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RedHat 9 (Linux i386) - man page for critical (redhat section 1)

XScreenSaver(1) 					      General Commands Manual						   XScreenSaver(1)

NAME
critical - Draw a system showing self-organizing criticality
SYNOPSIS
critical [-display host:display.screen] [-foreground color] [-background color] [-window] [-root] [-mono] [-install] [-visual visual] [-delay seconds] [-random boolean] [-ncolors int] [-offset int]
DESCRIPTION
The critical program displays a self-organizing critical system that gradually emerges from chaos. critical performs a simulation on a two-dimensional array of integers. The array is initialized to random values. On each iteration, it draws a line to the array position with the greatest value. It then replaces that location and the eight neighboring locations with ran- domly-selected values. The lines are initially random, but over time a chaotic self-organizing system evolves: areas of the screen which happen to have lower val- ues are less likely to be updated to new values, and so the line tends to avoid those areas. Eventually, the histogram of changes approaches the power-law curve typical of such systems. The simplest documented self-organizing system is the one-dimensional equivalent of critical. I heard about this algorithm second-hand: apparently there was an article in Scientific American describing it sometime in 1997.
OPTIONS
critical accepts the following options: -window Draw on a newly-created window. This is the default. -root Draw on the root window. -mono If on a color display, pretend we're on a monochrome display. -install Install a private colormap for the window. -visual visual Specify which visual to use. Legal values are the name of a visual class, or the id number (decimal or hex) of a specific visual. -delay usecs Number of microseconds to wait after drawing each line. -random boolean Whether to use randomly selected colours rather than a cycle around the colour wheel. -offset integer The maximum random radius increment to use. -ncolors integer How many colors should be allocated in the color ramp (note that this value interacts with offset.) -trail integer Length of the trail: between 5 and 100 is nice.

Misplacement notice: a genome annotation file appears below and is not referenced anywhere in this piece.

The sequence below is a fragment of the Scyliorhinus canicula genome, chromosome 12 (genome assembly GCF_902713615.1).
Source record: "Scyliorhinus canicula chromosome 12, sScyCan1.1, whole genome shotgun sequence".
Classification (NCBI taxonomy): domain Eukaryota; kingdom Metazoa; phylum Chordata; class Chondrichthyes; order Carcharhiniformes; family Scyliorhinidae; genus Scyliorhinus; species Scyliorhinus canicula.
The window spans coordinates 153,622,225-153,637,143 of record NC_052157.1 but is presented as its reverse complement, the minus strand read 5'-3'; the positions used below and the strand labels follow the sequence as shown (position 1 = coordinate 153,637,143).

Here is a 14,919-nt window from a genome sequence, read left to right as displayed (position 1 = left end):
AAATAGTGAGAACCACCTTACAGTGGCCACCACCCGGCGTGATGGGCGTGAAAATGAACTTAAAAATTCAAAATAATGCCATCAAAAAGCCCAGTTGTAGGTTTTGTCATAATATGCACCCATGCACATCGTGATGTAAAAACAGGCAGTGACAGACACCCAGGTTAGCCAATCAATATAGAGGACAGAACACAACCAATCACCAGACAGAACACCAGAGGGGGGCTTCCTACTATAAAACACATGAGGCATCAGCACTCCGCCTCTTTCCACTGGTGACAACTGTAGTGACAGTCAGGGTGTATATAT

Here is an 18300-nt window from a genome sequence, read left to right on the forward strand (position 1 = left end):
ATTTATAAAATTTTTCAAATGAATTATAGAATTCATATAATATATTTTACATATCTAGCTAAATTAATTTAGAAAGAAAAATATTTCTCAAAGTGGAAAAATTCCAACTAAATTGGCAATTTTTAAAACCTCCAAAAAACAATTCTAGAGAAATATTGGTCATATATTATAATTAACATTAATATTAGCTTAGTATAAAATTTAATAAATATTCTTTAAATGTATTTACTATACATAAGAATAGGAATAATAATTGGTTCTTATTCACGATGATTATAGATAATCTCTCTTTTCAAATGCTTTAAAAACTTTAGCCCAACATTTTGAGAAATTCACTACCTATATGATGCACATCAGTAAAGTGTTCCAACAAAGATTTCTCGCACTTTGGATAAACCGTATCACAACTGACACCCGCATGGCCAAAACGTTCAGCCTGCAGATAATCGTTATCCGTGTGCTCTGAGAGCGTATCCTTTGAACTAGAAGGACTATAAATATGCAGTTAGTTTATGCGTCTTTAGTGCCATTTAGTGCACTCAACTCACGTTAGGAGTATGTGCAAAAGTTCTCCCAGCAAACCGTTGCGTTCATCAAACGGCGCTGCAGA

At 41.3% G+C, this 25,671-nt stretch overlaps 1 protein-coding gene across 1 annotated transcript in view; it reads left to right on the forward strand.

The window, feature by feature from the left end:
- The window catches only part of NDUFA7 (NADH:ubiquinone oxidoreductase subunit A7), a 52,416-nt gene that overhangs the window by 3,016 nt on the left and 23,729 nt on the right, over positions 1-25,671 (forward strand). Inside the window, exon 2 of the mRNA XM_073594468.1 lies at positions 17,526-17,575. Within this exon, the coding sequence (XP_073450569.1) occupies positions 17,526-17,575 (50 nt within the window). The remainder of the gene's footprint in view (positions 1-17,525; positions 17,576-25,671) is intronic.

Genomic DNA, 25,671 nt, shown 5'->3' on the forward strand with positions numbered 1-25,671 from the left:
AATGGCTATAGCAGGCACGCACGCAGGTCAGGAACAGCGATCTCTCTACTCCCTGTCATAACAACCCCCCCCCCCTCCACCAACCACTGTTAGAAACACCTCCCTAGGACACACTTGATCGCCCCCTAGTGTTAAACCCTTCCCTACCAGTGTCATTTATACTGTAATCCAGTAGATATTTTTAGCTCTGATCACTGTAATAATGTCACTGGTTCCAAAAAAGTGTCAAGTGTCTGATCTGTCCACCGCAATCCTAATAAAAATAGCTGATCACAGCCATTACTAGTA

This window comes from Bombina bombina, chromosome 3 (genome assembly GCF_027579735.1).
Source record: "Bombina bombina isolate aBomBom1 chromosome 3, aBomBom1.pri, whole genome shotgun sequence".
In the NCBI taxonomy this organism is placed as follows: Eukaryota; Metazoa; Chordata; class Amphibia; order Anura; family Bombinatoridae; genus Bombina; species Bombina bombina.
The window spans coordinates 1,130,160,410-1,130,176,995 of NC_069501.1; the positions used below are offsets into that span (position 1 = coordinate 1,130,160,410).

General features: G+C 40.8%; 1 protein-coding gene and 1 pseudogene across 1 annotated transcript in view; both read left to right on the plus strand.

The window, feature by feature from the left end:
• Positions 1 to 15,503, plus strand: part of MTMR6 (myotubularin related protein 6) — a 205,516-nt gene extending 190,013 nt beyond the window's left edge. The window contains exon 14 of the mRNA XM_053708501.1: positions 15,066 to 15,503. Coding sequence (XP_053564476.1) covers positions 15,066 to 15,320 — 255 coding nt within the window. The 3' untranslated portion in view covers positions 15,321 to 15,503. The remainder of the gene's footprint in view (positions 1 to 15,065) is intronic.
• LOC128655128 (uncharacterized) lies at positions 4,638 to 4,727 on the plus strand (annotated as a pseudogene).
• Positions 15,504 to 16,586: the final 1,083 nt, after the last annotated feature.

ENVIRONMENT
DISPLAY to get the default host and display number. XENVIRONMENT to get the name of a resource file that overrides the global resources stored in the RESOURCE_MANAGER property.
SEE ALSO
X(1), xscreensaver(1) xscreensaver-command(1) xscreensaver-demo(1)
COPYRIGHT
Copyright (C) 1998 by Martin Pool. Permission to use, copy, modify, distribute, and sell this software and its documentation for any purpose is hereby granted without fee, provided that the above copyright notice appear in all copies and that both that copyright notice and this permission notice appear in sup- porting documentation. No representations are made about the suitability of this software for any purpose. It is provided "as is" without express or implied warranty.
AUTHOR
Martin Pool <mbp@humbug.org.au>, 1998-2000. Based in part on the XScreenSaver code by Jamie Zawinski <jwz@jwz.org>. X Version 11 08 Feb 2000 XScreenSaver(1)